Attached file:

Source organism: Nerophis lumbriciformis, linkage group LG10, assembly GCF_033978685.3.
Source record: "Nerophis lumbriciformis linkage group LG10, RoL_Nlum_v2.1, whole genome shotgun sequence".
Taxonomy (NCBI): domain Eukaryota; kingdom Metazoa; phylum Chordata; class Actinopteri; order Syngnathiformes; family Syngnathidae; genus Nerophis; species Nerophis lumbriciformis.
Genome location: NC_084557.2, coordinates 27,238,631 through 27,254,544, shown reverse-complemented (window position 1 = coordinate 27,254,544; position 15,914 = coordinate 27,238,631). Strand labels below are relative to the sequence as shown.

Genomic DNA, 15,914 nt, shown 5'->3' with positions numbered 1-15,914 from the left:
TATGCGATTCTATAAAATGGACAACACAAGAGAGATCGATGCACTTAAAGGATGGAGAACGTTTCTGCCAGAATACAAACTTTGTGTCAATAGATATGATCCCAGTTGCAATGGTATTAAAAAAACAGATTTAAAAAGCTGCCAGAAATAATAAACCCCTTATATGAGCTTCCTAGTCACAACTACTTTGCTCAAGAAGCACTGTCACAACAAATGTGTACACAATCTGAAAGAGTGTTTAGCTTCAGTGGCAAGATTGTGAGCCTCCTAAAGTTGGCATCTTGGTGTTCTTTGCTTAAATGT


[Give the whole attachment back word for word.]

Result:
Source organism: Nerophis lumbriciformis, linkage group LG10, assembly GCF_033978685.3.
Source record: "Nerophis lumbriciformis linkage group LG10, RoL_Nlum_v2.1, whole genome shotgun sequence".
Taxonomy (NCBI): domain Eukaryota; kingdom Metazoa; phylum Chordata; class Actinopteri; order Syngnathiformes; family Syngnathidae; genus Nerophis; species Nerophis lumbriciformis.
Genome location: NC_084557.2, coordinates 27,238,631 through 27,254,544, shown reverse-complemented (window position 1 = coordinate 27,254,544; position 15,914 = coordinate 27,238,631). Strand labels below are relative to the sequence as shown.

Genomic DNA, 15,914 nt, shown 5'->3' with positions numbered 1-15,914 from the left:
TATGCGATTCTATAAAATGGACAACACAAGAGAGATCGATGCACTTAAAGGATGGAGAACGTTTCTGCCAGAATACAAACTTTGTGTCAATAGATATGATCCCAGTTGCAATGGTATTAAAAAAACAGATTTAAAAAGCTGCCAGAAATAATAAACCCCTTATATGAGCTTCCTAGTCACAACTACTTTGCTCAAGAAGCACTGTCACAACAAATGTGTACACAATCTGAAAGAGTGTTTAGCTTCAGTGGCAAGATTGTGAGCCTCCTAAAGTTGGCATCTTGGTGTTCTTTGCTTAAATGT